What Do We Owe to China?

china-us.jpgI’ve mentioned to James a number of times that we really need to be talking more about sovereign wealth funds and, lo! and behold, James Fallow touches upon that very subject in his recent article in the Atlantic Monthly, The $1.4 Trillion Question (hat tip: Mark Safranski). In the article Fallows does an excellent job of laying out the complex monetary and economic dance going on between China and the United States. He also states the dangers well:

“China’s lopsided growth—ahead in exports, behind in schooling, the environment, and everything else—makes the country socially less stable as it grows richer. Meanwhile, its expansion disrupts industries and provokes tensions in the rest of the world. The billions of dollars China pumps into the United States each week strangely seem to make it harder rather than easier for Americans to face their own structural problems. One day, something snaps. Suppose the CIC makes another bad bet—not another Blackstone but another WorldCom, with billions of dollars of Chinese people’s assets irretrievably wiped out. They will need someone to blame, and Americans, for their part, are already primed to blame China back.”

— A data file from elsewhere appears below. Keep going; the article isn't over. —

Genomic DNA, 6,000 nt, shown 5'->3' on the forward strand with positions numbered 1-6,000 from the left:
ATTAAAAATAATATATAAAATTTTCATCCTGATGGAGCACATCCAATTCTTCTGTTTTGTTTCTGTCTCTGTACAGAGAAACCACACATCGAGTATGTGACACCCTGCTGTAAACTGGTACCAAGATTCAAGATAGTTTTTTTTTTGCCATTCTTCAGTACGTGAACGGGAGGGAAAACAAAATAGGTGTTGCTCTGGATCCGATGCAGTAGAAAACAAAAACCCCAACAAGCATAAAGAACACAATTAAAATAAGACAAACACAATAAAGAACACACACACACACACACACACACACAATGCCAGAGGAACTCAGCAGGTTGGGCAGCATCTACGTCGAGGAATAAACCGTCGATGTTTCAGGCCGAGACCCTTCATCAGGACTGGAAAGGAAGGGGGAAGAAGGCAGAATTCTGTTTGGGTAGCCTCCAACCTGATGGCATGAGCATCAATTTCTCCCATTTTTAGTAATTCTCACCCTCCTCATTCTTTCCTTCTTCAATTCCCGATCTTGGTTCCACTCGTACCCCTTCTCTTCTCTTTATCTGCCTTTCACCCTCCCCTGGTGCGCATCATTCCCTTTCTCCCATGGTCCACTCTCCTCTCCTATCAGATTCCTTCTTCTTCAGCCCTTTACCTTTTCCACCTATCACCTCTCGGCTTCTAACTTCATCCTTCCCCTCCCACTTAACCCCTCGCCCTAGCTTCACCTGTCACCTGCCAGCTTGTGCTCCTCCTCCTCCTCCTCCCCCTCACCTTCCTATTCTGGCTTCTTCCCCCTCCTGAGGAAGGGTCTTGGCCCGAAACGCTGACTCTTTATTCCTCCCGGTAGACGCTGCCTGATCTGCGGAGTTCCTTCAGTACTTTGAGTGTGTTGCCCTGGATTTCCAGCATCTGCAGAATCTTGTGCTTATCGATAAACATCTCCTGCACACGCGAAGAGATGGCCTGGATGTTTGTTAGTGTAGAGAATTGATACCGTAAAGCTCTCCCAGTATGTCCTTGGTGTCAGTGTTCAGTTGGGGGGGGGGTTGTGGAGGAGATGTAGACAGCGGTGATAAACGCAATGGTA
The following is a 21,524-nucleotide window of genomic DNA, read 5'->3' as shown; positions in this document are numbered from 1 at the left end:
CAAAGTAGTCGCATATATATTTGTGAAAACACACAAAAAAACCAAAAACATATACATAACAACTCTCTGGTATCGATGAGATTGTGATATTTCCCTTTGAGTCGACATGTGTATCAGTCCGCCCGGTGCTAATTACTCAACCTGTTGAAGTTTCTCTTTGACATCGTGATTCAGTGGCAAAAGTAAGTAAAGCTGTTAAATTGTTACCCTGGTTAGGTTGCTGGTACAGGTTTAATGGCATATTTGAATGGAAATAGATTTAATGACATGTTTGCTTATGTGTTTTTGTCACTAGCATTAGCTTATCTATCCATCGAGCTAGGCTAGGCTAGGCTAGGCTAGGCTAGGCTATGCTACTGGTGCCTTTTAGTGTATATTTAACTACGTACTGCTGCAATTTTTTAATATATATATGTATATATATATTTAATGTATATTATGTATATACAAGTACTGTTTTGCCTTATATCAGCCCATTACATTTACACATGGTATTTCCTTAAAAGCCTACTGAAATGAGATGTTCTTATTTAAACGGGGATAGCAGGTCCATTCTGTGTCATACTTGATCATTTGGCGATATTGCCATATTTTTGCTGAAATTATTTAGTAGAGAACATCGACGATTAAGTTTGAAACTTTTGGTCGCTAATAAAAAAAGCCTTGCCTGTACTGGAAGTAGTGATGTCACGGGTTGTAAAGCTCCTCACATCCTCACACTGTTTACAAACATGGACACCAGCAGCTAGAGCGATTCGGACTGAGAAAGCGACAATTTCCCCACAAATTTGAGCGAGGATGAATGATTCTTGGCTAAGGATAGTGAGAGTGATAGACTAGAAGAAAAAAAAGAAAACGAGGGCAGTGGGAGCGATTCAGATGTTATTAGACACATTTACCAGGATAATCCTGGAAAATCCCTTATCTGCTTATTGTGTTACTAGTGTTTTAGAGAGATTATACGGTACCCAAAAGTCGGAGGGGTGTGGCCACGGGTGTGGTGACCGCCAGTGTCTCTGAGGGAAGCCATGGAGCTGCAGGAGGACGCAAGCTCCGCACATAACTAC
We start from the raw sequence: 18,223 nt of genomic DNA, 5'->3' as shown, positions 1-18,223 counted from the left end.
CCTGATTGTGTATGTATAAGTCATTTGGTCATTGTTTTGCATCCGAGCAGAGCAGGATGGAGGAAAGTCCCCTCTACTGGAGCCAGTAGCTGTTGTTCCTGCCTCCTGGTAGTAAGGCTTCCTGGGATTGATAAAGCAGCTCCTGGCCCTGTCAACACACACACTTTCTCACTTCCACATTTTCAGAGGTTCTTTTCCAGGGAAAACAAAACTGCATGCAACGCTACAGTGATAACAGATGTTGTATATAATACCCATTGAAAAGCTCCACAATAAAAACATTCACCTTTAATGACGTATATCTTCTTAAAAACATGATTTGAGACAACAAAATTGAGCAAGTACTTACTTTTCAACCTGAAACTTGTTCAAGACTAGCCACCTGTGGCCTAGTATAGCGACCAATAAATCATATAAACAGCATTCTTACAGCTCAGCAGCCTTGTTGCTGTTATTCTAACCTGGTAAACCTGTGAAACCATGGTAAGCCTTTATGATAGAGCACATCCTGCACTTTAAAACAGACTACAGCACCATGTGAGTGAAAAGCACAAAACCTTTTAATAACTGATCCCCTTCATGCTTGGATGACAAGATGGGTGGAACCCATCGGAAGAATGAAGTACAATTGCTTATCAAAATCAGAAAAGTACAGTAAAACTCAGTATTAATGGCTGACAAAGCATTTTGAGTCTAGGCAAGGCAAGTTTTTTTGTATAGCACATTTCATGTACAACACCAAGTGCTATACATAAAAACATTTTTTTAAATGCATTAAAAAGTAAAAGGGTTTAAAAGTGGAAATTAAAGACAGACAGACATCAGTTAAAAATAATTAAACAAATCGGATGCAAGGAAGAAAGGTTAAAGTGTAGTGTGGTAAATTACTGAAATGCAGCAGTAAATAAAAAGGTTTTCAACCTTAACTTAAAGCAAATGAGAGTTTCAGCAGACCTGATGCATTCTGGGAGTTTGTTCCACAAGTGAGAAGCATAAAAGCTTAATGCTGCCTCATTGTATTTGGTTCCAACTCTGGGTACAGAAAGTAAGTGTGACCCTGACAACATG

I’ve put additional thoughts of my own here.

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Dave Schuler
About Dave Schuler
Over the years Dave Schuler has worked as a martial arts instructor, a handyman, a musician, a cook, and a translator. He's owned his own company for the last thirty years and has a post-graduate degree in his field. He comes from a family of politicians, teachers, and vaudeville entertainers. All-in-all a pretty good preparation for blogging. He has contributed to OTB since November 2006 but mostly writes at his own blog, The Glittering Eye, which he started in March 2004.

Comments

  1. Christopher says:

    It’s called capitalism, Dave. Americans freely practice it (despite liberals) and the Chinese have a sort of warped, dictatorship-driven mob-boss style of it. American capitalists know there are risks, and if it all come crashing down, why is it that we need someone to blame? Our economy will adjust to such a catastrophe as we adjust to any disruption. China will be bad off, however. In fact, it will probably mean even cheaper labor for our manufacturing needs. And so it goes…

  2. DL says:

    On China “…makes the country socially less stable as it grows richer.”

    One could arguably make the same claim about our own nation. Has wealth improved our nation since WWII or destroyed its unity and stability?